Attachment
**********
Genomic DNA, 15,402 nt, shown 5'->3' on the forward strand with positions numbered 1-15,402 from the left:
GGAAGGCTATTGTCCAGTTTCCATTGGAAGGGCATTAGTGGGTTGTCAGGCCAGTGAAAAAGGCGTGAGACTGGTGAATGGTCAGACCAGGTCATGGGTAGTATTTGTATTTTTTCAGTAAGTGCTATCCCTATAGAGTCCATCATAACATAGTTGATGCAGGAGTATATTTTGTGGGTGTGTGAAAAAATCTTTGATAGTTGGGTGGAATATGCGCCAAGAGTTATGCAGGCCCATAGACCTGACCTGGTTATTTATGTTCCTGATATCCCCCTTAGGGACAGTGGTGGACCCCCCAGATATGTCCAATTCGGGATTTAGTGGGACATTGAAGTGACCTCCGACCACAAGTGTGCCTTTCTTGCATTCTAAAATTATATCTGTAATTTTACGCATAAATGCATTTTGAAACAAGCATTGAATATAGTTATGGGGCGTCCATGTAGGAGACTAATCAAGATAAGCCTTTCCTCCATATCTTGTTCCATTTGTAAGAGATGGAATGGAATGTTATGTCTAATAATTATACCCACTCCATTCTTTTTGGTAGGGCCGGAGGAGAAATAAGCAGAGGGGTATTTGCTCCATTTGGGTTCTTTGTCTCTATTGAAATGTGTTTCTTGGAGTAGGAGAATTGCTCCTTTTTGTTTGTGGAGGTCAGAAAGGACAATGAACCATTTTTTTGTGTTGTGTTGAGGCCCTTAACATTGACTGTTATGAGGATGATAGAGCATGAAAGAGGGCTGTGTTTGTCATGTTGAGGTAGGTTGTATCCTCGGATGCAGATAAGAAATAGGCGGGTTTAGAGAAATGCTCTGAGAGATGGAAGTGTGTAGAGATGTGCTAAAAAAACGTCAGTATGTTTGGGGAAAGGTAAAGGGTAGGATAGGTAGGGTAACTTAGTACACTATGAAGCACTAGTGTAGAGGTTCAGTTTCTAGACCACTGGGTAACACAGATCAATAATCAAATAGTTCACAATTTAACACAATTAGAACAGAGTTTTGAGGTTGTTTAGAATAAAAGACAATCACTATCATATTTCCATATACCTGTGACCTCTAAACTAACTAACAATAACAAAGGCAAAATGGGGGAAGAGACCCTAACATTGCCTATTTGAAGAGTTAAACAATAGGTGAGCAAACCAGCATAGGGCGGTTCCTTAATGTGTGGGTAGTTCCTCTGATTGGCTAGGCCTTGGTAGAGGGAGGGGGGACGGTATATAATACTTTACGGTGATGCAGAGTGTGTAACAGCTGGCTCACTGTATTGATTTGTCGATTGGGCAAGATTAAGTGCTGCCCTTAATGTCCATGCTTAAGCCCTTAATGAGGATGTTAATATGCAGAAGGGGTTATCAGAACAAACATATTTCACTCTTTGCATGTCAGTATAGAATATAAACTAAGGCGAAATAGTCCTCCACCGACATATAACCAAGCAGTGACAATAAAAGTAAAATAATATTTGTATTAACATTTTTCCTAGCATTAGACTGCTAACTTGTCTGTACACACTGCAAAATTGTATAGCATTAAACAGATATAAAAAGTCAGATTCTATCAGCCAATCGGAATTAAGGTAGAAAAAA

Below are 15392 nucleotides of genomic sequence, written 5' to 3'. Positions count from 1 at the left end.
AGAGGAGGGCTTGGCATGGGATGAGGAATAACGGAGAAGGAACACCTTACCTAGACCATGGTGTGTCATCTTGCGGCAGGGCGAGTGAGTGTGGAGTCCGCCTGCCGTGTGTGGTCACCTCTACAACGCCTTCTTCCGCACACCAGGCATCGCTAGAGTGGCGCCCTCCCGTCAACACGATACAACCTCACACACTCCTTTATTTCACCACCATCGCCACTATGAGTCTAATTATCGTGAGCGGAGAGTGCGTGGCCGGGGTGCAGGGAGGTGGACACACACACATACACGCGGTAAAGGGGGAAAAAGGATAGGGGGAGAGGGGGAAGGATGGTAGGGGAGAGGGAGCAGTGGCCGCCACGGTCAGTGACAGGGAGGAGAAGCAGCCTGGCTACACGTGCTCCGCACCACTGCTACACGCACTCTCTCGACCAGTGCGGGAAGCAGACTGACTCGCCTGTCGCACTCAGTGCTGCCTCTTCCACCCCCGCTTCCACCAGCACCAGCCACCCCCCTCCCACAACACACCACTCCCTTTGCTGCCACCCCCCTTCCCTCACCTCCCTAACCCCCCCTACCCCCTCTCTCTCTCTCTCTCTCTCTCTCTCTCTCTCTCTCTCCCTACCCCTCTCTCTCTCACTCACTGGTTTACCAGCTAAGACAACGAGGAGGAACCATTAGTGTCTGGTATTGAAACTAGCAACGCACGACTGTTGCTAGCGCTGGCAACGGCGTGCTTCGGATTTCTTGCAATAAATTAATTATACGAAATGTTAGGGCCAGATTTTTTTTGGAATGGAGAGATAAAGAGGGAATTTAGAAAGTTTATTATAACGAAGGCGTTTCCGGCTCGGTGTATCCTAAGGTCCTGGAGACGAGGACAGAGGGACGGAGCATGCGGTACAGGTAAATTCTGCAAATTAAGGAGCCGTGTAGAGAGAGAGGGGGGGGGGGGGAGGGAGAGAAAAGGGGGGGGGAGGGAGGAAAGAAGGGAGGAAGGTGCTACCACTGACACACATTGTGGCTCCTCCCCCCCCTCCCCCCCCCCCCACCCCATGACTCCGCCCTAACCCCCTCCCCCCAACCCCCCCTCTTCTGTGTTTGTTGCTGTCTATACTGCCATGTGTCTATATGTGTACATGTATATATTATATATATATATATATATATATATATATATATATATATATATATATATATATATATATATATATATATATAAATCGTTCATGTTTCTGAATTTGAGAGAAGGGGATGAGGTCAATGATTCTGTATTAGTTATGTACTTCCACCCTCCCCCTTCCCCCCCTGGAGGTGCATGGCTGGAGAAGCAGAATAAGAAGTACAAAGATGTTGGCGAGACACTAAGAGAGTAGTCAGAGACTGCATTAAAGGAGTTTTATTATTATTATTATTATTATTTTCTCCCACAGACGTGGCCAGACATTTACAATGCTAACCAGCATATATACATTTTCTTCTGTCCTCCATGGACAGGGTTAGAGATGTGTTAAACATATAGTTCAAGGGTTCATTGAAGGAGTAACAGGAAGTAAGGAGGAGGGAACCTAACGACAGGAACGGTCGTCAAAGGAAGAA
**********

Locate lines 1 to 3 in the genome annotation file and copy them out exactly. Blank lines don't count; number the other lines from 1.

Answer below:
Genomic DNA, 15,402 nt, shown 5'->3' on the forward strand with positions numbered 1-15,402 from the left:
GGAAGGCTATTGTCCAGTTTCCATTGGAAGGGCATTAGTGGGTTGTCAGGCCAGTGAAAAAGGCGTGAGACTGGTGAATGGTCAGACCAGGTCATGGGTAGTATTTGTATTTTTTCAGTAAGTGCTATCCCTATAGAGTCCATCATAACATAGTTGATGCAGGAGTATATTTTGTGGGTGTGTGAAAAAATCTTTGATAGTTGGGTGGAATATGCGCCAAGAGTTATGCAGGCCCATAGACCTGACCTGGTTATTTATGTTCCTGATATCCCCCTTAGGGACAGTGGTGGACCCCCCAGATATGTCCAATTCGGGATTTAGTGGGACATTGAAGTGACCTCCGACCACAAGTGTGCCTTTCTTGCATTCTAAAATTATATCTGTAATTTTACGCATAAATGCATTTTGAAACAAGCATTGAATATAGTTATGGGGCGTCCATGTAGGAGACTAATCAAGATAAGCCTTTCCTCCATATCTTGTTCCATTTGTAAGAGATGGAATGGAATGTTATGTCTAATAATTATACCCACTCCATTCTTTTTGGTAGGGCCGGAGGAGAAATAAGCAGAGGGGTATTTGCTCCATTTGGGTTCTTTGTCTCTATTGAAATGTGTTTCTTGGAGTAGGAGAATTGCTCCTTTTTGTTTGTGGAGGTCAGAAAGGACAATGAACCATTTTTTTGTGTTGTGTTGAGGCCCTTAACATTGACTGTTATGAGGATGATAGAGCATGAAAGAGGGCTGTGTTTGTCATGTTGAGGTAGGTTGTATCCTCGGATGCAGATAAGAAATAGGCGGGTTTAGAGAAATGCTCTGAGAGATGGAAGTGTGTAGAGATGTGCTAAAAAAACGTCAGTATGTTTGGGGAAAGGTAAAGGGTAGGATAGGTAGGGTAACTTAGTACACTATGAAGCACTAGTGTAGAGGTTCAGTTTCTAGACCACTGGGTAACACAGATCAATAATCAAATAGTTCACAATTTAACACAATTAGAACAGAGTTTTGAGGTTGTTTAGAATAAAAGACAATCACTATCATATTTCCATATACCTGTGACCTCTAAACTAACTAACAATAACAAAGGCAAAATGGGGGAAGAGACCCTAACATTGCCTATTTGAAGAGTTAAACAATAGGTGAGCAAACCAGCATAGGGCGGTTCCTTAATGTGTGGGTAGTTCCTCTGATTGGCTAGGCCTTGGTAGAGGGAGGGGGGACGGTATATAATACTTTACGGTGATGCAGAGTGTGTAACAGCTGGCTCACTGTATTGATTTGTCGATTGGGCAAGATTAAGTGCTGCCCTTAATGTCCATGCTTAAGCCCTTAATGAGGATGTTAATATGCAGAAGGGGTTATCAGAACAAACATATTTCACTCTTTGCATGTCAGTATAGAATATAAACTAAGGCGAAATAGTCCTCCACCGACATATAACCAAGCAGTGACAATAAAAGTAAAATAATATTTGTATTAACATTTTTCCTAGCATTAGACTGCTAACTTGTCTGTACACACTGCAAAATTGTATAGCATTAAACAGATATAAAAAGTCAGATTCTATCAGCCAATCGGAATTAAGGTAGAAAAAA

Below are 15392 nucleotides of genomic sequence, written 5' to 3'. Positions count from 1 at the left end.